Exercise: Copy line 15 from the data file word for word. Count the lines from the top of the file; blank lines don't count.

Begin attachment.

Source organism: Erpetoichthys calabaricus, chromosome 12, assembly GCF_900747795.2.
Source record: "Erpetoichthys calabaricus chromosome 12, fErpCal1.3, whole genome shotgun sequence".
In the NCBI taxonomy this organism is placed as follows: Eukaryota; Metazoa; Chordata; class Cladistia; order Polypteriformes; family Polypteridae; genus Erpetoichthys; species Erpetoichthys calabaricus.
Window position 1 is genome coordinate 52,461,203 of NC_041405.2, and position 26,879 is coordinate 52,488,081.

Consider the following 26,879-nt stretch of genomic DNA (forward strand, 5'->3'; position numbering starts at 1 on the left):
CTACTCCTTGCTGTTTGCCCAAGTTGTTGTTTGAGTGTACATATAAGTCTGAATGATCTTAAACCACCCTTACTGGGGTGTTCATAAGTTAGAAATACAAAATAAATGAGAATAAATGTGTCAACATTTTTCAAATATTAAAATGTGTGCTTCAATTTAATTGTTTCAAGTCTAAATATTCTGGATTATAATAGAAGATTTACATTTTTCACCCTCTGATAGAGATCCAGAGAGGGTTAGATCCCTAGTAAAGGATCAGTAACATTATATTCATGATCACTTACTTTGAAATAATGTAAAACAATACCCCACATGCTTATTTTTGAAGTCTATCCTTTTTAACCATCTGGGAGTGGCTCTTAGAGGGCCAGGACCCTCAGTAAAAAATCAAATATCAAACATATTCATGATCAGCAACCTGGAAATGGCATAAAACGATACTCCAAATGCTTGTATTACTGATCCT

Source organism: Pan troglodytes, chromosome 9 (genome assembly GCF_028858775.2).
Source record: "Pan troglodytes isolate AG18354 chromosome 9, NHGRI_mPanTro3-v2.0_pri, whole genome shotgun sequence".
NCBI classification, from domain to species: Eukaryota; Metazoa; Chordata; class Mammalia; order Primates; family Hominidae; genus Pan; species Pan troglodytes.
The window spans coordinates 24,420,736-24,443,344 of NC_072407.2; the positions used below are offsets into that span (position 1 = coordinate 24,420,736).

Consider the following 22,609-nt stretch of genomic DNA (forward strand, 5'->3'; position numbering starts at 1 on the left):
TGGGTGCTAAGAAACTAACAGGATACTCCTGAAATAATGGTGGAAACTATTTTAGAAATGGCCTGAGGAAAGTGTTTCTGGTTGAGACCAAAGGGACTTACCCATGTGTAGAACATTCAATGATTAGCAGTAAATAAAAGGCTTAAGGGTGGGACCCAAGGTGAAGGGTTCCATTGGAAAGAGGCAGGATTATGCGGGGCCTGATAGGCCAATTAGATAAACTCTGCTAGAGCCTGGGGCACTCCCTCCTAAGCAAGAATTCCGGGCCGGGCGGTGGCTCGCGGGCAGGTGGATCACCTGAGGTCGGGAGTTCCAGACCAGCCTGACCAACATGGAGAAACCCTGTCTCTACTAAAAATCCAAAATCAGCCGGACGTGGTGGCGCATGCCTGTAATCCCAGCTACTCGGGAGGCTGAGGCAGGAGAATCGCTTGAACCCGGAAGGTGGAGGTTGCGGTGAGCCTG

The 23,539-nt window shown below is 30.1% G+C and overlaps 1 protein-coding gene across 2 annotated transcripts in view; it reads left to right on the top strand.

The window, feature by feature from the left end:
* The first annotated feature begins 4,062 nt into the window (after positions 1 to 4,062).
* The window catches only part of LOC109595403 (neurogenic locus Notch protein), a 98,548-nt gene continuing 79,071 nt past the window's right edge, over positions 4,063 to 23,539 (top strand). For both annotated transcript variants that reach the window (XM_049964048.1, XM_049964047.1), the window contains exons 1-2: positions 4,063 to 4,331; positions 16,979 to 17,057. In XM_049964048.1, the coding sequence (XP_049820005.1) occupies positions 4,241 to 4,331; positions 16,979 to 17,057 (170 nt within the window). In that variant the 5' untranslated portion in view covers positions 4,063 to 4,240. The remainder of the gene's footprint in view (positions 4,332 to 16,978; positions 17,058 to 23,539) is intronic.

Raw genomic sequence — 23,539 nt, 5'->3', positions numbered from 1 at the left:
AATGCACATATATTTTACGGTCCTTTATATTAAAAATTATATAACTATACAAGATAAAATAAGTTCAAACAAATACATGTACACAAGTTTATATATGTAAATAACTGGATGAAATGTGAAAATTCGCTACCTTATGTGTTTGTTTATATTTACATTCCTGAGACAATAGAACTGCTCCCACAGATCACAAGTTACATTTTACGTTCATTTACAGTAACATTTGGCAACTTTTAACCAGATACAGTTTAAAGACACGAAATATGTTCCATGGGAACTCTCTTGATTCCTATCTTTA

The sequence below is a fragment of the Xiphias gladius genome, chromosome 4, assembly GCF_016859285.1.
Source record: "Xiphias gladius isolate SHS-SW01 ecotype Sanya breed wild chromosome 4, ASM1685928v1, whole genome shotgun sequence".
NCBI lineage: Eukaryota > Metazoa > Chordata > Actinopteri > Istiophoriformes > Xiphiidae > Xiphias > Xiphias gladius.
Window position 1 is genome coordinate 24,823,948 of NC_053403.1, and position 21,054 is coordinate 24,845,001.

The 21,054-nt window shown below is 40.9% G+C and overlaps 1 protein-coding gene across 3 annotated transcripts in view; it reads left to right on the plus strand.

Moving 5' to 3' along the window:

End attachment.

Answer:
* The first annotated feature begins 4,062 nt into the window (after positions 1 to 4,062).